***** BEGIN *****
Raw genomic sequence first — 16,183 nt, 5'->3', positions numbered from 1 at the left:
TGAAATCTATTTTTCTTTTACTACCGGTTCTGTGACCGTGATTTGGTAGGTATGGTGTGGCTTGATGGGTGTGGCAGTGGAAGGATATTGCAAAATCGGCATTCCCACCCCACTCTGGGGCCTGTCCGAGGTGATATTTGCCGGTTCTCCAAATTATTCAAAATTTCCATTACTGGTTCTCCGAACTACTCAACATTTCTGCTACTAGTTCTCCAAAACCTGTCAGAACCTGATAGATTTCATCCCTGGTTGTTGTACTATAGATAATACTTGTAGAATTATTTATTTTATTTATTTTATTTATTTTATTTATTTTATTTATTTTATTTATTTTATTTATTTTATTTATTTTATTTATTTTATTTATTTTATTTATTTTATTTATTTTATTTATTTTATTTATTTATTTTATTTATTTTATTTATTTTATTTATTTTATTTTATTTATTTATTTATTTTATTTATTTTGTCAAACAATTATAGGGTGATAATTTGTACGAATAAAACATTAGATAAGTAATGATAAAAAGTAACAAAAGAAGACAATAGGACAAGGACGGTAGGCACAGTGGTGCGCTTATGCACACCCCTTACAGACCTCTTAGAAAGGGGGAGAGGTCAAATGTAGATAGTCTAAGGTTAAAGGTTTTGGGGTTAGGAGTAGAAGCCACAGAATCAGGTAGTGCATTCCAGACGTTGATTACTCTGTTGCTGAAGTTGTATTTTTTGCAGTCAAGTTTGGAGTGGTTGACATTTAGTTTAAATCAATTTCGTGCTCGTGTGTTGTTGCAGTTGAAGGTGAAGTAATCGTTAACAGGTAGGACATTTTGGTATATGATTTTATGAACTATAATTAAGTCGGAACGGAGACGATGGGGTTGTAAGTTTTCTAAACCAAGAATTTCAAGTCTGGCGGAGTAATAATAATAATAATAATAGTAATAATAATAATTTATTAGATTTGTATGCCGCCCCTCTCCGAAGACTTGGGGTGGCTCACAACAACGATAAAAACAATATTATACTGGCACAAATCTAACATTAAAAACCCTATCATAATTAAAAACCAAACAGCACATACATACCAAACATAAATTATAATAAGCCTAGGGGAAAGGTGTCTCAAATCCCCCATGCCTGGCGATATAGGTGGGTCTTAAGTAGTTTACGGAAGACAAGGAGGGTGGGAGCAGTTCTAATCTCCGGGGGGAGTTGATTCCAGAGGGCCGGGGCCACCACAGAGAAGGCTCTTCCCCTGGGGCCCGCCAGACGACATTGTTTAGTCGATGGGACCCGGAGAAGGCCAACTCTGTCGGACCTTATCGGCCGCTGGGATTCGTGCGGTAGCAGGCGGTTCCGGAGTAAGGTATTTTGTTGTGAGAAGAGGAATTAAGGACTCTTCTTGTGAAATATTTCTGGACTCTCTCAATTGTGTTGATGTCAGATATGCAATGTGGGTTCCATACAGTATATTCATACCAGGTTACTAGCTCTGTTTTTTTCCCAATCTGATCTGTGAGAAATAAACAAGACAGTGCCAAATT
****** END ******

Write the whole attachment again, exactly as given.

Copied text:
Raw genomic sequence first — 16,183 nt, 5'->3', positions numbered from 1 at the left:
TGAAATCTATTTTTCTTTTACTACCGGTTCTGTGACCGTGATTTGGTAGGTATGGTGTGGCTTGATGGGTGTGGCAGTGGAAGGATATTGCAAAATCGGCATTCCCACCCCACTCTGGGGCCTGTCCGAGGTGATATTTGCCGGTTCTCCAAATTATTCAAAATTTCCATTACTGGTTCTCCGAACTACTCAACATTTCTGCTACTAGTTCTCCAAAACCTGTCAGAACCTGATAGATTTCATCCCTGGTTGTTGTACTATAGATAATACTTGTAGAATTATTTATTTTATTTATTTTATTTATTTTATTTATTTTATTTATTTTATTTATTTTATTTATTTTATTTATTTTATTTATTTTATTTATTTTATTTATTTTATTTATTTTATTTATTTTATTTATTTATTTTATTTATTTTATTTATTTTATTTATTTTATTTTATTTATTTATTTATTTTATTTATTTTGTCAAACAATTATAGGGTGATAATTTGTACGAATAAAACATTAGATAAGTAATGATAAAAAGTAACAAAAGAAGACAATAGGACAAGGACGGTAGGCACAGTGGTGCGCTTATGCACACCCCTTACAGACCTCTTAGAAAGGGGGAGAGGTCAAATGTAGATAGTCTAAGGTTAAAGGTTTTGGGGTTAGGAGTAGAAGCCACAGAATCAGGTAGTGCATTCCAGACGTTGATTACTCTGTTGCTGAAGTTGTATTTTTTGCAGTCAAGTTTGGAGTGGTTGACATTTAGTTTAAATCAATTTCGTGCTCGTGTGTTGTTGCAGTTGAAGGTGAAGTAATCGTTAACAGGTAGGACATTTTGGTATATGATTTTATGAACTATAATTAAGTCGGAACGGAGACGATGGGGTTGTAAGTTTTCTAAACCAAGAATTTCAAGTCTGGCGGAGTAATAATAATAATAATAATAGTAATAATAATAATTTATTAGATTTGTATGCCGCCCCTCTCCGAAGACTTGGGGTGGCTCACAACAACGATAAAAACAATATTATACTGGCACAAATCTAACATTAAAAACCCTATCATAATTAAAAACCAAACAGCACATACATACCAAACATAAATTATAATAAGCCTAGGGGAAAGGTGTCTCAAATCCCCCATGCCTGGCGATATAGGTGGGTCTTAAGTAGTTTACGGAAGACAAGGAGGGTGGGAGCAGTTCTAATCTCCGGGGGGAGTTGATTCCAGAGGGCCGGGGCCACCACAGAGAAGGCTCTTCCCCTGGGGCCCGCCAGACGACATTGTTTAGTCGATGGGACCCGGAGAAGGCCAACTCTGTCGGACCTTATCGGCCGCTGGGATTCGTGCGGTAGCAGGCGGTTCCGGAGTAAGGTATTTTGTTGTGAGAAGAGGAATTAAGGACTCTTCTTGTGAAATATTTCTGGACTCTCTCAATTGTGTTGATGTCAGATATGCAATGTGGGTTCCATACAGTATATTCATACCAGGTTACTAGCTCTGTTTTTTTCCCAATCTGATCTGTGAGAAATAAACAAGACAGTGCCAAATT